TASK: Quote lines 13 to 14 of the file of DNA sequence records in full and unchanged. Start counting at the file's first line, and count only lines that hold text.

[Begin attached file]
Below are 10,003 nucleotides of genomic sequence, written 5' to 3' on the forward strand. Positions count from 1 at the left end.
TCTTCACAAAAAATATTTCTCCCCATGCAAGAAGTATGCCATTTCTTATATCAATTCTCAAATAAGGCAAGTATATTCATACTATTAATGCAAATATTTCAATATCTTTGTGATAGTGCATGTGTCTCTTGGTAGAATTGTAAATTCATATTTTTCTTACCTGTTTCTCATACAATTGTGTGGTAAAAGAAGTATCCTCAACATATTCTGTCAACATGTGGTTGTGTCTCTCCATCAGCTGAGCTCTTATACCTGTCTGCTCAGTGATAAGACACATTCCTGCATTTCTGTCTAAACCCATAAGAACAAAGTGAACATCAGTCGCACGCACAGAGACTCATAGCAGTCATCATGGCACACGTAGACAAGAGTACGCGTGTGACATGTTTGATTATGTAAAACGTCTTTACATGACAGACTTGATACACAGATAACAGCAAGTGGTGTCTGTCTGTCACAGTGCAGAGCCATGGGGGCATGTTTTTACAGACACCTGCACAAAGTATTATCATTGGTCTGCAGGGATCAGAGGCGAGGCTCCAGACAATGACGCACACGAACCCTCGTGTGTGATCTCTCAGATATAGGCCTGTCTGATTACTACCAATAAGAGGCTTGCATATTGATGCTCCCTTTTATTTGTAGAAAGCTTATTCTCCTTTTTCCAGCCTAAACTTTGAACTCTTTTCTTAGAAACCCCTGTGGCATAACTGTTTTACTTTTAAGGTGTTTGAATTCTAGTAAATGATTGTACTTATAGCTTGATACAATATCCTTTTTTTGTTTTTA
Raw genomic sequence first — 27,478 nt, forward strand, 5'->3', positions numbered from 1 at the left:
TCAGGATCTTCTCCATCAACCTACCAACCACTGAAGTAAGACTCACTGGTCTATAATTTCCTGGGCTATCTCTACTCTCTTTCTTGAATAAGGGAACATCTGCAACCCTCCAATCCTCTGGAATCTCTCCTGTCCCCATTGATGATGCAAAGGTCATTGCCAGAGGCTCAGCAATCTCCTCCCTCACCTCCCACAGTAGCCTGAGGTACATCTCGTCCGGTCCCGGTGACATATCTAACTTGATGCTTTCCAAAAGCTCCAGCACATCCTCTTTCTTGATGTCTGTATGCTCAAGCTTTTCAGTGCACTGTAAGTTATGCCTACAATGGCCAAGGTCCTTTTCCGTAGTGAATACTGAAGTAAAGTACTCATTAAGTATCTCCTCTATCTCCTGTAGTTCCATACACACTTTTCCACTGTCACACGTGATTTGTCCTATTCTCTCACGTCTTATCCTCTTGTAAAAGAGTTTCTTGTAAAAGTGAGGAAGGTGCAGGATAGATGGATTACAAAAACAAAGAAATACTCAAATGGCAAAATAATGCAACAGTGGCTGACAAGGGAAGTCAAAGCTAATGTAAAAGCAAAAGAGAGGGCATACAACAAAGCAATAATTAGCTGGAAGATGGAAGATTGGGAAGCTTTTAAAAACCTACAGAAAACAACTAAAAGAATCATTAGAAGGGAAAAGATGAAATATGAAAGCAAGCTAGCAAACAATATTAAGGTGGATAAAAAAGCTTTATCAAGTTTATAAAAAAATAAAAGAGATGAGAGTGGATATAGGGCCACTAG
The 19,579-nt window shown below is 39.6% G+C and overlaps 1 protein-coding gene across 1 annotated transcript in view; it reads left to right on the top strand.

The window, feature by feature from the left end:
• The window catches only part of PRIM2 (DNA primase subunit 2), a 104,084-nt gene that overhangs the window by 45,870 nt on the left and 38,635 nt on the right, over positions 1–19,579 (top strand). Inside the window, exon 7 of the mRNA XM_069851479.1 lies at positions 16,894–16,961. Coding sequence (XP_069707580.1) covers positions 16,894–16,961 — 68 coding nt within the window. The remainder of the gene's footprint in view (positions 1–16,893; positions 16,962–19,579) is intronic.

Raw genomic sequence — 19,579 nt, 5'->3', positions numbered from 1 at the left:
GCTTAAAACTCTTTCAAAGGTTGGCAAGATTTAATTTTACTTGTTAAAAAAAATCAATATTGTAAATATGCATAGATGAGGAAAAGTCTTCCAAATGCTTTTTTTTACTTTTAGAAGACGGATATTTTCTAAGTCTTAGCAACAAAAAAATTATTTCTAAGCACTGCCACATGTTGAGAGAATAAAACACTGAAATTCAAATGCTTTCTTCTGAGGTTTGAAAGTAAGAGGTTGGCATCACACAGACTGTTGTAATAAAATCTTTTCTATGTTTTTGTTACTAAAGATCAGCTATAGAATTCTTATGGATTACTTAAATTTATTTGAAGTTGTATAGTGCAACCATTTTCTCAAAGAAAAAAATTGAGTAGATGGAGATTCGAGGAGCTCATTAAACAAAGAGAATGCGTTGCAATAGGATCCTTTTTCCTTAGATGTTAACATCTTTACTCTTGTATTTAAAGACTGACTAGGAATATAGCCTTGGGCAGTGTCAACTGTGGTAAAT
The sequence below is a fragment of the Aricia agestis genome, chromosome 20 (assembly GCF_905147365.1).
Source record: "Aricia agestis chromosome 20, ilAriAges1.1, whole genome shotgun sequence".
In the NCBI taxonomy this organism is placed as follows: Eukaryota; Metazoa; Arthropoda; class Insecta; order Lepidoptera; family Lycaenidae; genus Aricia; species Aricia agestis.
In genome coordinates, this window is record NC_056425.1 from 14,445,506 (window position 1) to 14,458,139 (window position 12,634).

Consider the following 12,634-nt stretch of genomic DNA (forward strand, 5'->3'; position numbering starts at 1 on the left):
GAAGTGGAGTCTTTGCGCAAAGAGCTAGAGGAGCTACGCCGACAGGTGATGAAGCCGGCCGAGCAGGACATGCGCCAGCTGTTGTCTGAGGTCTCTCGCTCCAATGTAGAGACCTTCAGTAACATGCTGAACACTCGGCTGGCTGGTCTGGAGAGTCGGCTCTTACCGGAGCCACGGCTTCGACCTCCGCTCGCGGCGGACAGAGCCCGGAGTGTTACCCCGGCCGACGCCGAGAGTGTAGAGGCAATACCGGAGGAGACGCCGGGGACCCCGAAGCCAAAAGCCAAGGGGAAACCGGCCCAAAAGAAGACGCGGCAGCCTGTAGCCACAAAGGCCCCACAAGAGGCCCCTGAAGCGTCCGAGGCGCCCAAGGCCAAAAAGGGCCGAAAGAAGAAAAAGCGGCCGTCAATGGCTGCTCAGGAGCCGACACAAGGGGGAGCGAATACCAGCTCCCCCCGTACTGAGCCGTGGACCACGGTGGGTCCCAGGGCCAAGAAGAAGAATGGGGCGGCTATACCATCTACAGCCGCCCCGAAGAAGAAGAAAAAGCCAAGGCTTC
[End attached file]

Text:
In genome coordinates, this window is record NC_056425.1 from 14,445,506 (window position 1) to 14,458,139 (window position 12,634).

Consider the following 12,634-nt stretch of genomic DNA (forward strand, 5'->3'; position numbering starts at 1 on the left):